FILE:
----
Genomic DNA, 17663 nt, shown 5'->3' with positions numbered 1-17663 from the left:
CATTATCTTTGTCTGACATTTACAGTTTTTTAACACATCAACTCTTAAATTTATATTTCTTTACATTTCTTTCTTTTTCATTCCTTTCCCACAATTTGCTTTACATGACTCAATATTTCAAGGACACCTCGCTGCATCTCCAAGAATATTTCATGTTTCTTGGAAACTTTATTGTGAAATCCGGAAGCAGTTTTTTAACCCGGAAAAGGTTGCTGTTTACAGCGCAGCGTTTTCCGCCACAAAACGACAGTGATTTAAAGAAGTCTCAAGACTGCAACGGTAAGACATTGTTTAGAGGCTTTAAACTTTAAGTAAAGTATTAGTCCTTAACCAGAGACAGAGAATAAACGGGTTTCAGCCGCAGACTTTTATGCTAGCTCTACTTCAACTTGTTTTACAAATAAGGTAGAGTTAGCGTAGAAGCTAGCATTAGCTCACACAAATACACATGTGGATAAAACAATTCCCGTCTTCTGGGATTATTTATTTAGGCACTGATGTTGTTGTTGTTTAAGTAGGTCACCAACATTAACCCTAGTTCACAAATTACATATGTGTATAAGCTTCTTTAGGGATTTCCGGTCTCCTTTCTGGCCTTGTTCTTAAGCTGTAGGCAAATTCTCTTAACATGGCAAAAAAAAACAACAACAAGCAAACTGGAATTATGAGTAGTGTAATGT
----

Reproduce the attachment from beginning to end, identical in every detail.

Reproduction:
Genomic DNA, 17663 nt, shown 5'->3' with positions numbered 1-17663 from the left:
CATTATCTTTGTCTGACATTTACAGTTTTTTAACACATCAACTCTTAAATTTATATTTCTTTACATTTCTTTCTTTTTCATTCCTTTCCCACAATTTGCTTTACATGACTCAATATTTCAAGGACACCTCGCTGCATCTCCAAGAATATTTCATGTTTCTTGGAAACTTTATTGTGAAATCCGGAAGCAGTTTTTTAACCCGGAAAAGGTTGCTGTTTACAGCGCAGCGTTTTCCGCCACAAAACGACAGTGATTTAAAGAAGTCTCAAGACTGCAACGGTAAGACATTGTTTAGAGGCTTTAAACTTTAAGTAAAGTATTAGTCCTTAACCAGAGACAGAGAATAAACGGGTTTCAGCCGCAGACTTTTATGCTAGCTCTACTTCAACTTGTTTTACAAATAAGGTAGAGTTAGCGTAGAAGCTAGCATTAGCTCACACAAATACACATGTGGATAAAACAATTCCCGTCTTCTGGGATTATTTATTTAGGCACTGATGTTGTTGTTGTTTAAGTAGGTCACCAACATTAACCCTAGTTCACAAATTACATATGTGTATAAGCTTCTTTAGGGATTTCCGGTCTCCTTTCTGGCCTTGTTCTTAAGCTGTAGGCAAATTCTCTTAACATGGCAAAAAAAAACAACAACAAGCAAACTGGAATTATGAGTAGTGTAATGT